Purpose: To compare the validity, responsiveness, and reliability of three subjective rating scales applied to soft contact lens (SCL) handling.
Methods: Fifty-four adapted SCL wearers handled three different types of lenses on two occasions and rated the handling with each scale: visual analogue scales (VAS), 20-interval visual analogue scales with descriptors (VAD) and Likert rating scales with five intervals (LRS).
Results: There were significant differences between the scales (p < 0.01) and between the subjective ratings of lens handling (p < 0.001). VAS showed the least variability, exhibited the highest construct validity, were the most responsive, and were the most reliable: interclass correlations (0.63), coefficient of repeatability (27.5), and correlation between test and retest (Spearman r = 0.65, [all p < 0.05]). Higher repeatability, because of the fewer intervals of LRS, was not demonstrated and, generally, LRS was the least satisfactory scale. Handling was rated as easiest using VAD and most difficult using LRS.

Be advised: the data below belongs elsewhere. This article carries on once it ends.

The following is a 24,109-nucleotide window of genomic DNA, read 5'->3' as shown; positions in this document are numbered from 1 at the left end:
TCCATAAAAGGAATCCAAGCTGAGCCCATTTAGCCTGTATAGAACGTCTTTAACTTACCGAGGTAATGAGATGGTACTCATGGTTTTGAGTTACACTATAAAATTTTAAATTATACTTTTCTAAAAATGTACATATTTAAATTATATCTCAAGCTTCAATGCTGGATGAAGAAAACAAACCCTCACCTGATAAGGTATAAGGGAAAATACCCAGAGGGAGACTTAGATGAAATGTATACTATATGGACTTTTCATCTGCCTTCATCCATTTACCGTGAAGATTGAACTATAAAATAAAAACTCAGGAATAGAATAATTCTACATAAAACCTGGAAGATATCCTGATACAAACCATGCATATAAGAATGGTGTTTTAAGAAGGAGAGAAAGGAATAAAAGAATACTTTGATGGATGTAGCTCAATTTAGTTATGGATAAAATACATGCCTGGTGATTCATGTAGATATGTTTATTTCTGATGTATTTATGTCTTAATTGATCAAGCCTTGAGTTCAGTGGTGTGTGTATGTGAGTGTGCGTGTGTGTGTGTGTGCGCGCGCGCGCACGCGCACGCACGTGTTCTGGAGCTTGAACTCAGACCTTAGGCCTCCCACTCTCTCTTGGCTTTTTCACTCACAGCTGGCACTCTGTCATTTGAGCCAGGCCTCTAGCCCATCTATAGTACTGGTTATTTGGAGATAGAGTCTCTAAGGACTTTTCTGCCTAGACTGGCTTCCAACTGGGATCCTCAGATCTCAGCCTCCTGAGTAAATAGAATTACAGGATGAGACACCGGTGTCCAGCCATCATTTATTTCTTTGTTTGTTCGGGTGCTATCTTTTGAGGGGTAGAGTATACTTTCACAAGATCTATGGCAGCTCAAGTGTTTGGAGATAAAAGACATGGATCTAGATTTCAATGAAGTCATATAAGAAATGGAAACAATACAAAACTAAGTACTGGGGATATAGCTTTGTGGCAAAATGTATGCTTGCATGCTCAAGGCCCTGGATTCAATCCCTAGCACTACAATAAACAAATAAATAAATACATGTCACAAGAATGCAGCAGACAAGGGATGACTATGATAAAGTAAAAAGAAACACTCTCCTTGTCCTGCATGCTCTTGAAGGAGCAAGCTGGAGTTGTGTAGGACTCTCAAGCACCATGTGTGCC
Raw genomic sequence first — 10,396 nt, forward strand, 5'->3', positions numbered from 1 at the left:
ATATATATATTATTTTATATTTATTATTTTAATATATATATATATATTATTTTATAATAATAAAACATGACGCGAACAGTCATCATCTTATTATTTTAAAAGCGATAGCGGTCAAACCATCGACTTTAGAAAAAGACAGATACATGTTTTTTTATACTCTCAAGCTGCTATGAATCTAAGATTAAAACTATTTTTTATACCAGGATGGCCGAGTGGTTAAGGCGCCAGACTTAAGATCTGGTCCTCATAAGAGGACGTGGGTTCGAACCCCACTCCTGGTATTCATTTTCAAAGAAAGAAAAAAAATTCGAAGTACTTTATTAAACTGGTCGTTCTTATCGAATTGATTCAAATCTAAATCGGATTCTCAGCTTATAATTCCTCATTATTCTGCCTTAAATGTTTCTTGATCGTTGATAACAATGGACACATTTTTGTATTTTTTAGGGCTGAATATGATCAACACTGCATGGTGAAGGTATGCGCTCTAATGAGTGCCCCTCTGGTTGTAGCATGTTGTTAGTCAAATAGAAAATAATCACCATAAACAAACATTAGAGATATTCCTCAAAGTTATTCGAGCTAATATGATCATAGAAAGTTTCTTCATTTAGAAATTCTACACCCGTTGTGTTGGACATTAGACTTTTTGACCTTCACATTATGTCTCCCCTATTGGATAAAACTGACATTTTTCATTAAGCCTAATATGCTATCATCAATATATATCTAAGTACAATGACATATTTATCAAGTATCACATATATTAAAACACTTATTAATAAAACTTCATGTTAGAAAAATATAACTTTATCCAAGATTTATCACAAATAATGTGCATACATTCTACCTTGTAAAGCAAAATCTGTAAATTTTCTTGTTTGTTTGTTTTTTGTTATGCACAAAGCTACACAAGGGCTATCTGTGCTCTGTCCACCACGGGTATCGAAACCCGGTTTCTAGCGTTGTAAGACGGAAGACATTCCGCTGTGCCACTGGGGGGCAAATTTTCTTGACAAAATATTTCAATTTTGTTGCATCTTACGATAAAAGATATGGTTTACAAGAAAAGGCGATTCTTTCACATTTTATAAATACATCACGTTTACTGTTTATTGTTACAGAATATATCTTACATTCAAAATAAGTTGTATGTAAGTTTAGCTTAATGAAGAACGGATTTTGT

Conclusions: Although all three scales can be used to provide measures of lens handling, VAS may provide a simple and repeatable tool for measuring subjective responses.